On The Film Front

On The Film Front

As Tom Shay from Fuji pointed out, film technology is changing so fast that the manufacturers seldom wait for a show to announce advances or bring out a new film. Consequently, you may have seen announcements about new films before photokina.

Fuji's newest film, NPH 400 was announced last spring. NPH is a medium to low contrast film, optimized to give realistic skin tones. Because of its 4-color layer technology, it responds well to various lighting situations, including mixed light. The film is available in 135, 120, and 220.

Kodak has been busy. Elite Chrome 100, the consumer slide film is now updated, with even finer grain and enhanced color reproduction. New professional slide films introduced were E100G and E100GX. These replace E100S and E100SW. More information is available on www.kodak.com/go/professional.

In color negative films both Kodak and Agfa had high saturation films: Portra 400 UC from Kodak and Ultra (ISO 100) from Agfa. Both companies also updated their color negative films to include recent advances in technology.
Kodak Royal Gold (called Royal Supra in Europe) boasts very fine grain and increased sharpness. Because the ISO 200 and 400 are so sharp, they have eliminated ISO 100 from the Royal Gold line.

Agfa incorporated their Eye-vision technology from Vista films into their Optima Supreme range. Eye-vision matches the color perception of the human eye very well, and gives a very pleasing color rendition. And, as is often the case, Agfa also proudly announced a packaging update for Vista as well.

Ferrania has been updating their films to incorporate any improvements, but (for once) with no change in name or packaging.
Konica was resting on its laurels with Centuria Super, but as those laurels included winning an EISA award for the whole Centuria family of films they can be forgiven.

Polaroid announced new chemistry for their peel-apart materials, but no samples were available. The new materials will be sharper, with more accurate color rendition, especially in the skin tones, and although the recommended development time is 90 sec, the film can be allowed up to five minutes with no loss in quality.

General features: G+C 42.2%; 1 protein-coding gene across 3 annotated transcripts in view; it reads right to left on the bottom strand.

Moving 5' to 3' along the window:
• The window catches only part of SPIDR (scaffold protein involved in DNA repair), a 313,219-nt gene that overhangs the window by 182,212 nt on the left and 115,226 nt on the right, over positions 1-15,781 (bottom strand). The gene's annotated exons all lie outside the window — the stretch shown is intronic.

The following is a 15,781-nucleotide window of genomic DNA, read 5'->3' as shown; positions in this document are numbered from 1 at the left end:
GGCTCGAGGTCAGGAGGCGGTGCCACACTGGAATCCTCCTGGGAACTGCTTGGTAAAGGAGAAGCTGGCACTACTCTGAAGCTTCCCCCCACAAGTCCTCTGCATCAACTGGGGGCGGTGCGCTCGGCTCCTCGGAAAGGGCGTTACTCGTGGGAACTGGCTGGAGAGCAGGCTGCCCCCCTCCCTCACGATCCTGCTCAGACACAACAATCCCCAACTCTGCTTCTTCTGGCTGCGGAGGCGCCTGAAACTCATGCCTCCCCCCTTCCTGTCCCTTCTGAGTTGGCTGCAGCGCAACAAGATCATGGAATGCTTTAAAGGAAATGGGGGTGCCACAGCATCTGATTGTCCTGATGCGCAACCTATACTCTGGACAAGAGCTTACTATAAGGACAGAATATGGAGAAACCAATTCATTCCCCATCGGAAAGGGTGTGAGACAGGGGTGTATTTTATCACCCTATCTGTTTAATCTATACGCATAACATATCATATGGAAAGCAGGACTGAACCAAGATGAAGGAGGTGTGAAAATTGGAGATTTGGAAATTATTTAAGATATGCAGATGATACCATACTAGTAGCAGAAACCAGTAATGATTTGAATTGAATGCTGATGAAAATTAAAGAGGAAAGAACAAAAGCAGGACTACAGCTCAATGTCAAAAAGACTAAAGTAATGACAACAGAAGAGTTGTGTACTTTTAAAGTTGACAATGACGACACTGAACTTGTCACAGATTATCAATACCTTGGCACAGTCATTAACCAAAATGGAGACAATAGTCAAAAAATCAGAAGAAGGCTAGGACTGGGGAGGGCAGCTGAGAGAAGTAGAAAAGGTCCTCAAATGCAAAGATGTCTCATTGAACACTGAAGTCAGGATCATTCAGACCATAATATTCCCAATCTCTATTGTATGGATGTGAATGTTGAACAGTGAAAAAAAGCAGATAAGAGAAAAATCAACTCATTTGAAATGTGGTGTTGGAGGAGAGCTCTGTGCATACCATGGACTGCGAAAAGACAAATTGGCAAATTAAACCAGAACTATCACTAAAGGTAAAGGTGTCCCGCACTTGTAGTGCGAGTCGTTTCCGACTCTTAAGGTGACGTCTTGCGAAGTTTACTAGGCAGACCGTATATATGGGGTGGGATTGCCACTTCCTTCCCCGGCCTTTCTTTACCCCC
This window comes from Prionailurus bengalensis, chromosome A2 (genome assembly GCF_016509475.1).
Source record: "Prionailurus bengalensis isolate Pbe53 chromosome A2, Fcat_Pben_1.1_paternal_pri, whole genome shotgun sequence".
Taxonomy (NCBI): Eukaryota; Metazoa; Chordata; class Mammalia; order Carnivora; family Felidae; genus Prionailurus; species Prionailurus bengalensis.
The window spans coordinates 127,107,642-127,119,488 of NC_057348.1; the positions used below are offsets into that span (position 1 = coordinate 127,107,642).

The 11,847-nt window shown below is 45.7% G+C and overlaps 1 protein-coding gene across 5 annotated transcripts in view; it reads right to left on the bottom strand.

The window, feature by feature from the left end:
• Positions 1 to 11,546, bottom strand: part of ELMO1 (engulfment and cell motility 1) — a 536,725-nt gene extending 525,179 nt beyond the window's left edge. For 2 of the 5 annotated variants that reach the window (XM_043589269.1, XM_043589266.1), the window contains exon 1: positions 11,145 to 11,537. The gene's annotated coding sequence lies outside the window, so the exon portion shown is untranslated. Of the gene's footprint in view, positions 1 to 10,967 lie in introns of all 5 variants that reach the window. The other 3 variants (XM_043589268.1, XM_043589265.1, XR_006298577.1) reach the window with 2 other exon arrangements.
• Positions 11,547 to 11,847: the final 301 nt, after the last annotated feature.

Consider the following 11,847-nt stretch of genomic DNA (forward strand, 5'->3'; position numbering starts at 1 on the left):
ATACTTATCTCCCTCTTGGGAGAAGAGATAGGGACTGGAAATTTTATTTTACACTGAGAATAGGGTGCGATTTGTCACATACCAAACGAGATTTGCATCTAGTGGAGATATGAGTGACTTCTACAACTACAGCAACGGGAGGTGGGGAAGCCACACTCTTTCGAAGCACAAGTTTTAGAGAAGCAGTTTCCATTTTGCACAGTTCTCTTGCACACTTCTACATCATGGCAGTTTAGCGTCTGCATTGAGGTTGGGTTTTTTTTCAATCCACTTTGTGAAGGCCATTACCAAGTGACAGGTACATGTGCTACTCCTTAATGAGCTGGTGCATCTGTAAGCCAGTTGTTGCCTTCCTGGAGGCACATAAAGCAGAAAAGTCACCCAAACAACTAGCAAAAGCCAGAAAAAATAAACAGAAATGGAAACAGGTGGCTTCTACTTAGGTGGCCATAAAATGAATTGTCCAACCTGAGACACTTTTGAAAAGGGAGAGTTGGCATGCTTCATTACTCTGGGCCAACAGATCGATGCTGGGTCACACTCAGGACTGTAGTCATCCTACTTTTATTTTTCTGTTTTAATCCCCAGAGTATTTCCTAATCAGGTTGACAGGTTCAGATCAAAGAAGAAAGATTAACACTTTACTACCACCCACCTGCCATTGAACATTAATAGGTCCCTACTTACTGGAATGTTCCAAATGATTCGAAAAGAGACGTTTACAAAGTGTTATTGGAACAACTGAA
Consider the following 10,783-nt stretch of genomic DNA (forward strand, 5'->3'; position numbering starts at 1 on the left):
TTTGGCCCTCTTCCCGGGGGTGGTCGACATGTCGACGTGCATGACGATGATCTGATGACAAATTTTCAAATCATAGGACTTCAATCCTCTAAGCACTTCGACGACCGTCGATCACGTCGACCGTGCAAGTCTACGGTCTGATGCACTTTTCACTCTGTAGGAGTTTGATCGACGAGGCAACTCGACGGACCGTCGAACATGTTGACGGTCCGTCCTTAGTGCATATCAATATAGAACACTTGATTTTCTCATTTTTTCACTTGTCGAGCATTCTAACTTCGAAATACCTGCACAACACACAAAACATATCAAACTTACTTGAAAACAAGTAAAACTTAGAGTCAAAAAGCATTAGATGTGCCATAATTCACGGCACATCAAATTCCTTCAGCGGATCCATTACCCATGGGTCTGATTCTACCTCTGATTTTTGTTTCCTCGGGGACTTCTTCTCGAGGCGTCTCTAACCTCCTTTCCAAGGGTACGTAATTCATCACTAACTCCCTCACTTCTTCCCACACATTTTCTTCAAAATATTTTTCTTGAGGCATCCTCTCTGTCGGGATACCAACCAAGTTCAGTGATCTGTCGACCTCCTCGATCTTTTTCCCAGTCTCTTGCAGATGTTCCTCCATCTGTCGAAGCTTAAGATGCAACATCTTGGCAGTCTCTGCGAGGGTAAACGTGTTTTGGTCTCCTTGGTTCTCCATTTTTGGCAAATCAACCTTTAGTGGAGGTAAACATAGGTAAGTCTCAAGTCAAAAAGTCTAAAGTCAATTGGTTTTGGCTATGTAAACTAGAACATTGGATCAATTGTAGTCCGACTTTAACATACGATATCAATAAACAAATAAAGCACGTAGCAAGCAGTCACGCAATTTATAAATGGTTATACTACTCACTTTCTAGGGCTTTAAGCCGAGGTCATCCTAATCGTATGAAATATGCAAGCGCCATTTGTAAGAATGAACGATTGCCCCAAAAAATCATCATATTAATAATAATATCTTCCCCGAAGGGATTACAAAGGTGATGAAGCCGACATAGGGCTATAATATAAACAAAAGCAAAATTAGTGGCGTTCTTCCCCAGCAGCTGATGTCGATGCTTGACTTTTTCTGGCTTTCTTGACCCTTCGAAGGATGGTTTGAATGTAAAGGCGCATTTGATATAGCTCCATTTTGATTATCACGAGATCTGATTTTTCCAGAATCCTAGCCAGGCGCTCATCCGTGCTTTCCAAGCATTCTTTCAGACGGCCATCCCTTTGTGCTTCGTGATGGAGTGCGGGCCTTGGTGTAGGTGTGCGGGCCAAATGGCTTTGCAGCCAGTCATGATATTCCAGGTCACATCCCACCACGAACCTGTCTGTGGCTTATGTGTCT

There is great news for 127 users. Maco is offering both ISO 100 color slide and black and white negative film for 127 rollfilm cameras. Contact Maco or Cachet for details.

Only two new black and white films were shown. The most easily available was Maco Technical Pan TP64c. This is coated on a clear base and can be used as a conventional negative film or with reversal chemistry, as a positive film. Foma had an extended-red film, but as far as I could find out they have no US distribution.

For those who have been waiting for the updated Kodak Tri-X, it will be released in November. Roger Hicks and I are waiting for samples of all of the updated films so we can do a comprehensive test with several different developers.

Ilford at least had a few samples of conventional films and papers, but all of their new products were digital. I must admit to being well impressed with their professional digital output system, but that is not my part of ship. I will say, though, that if you want to get the best out of ink jet printing contact Ilford.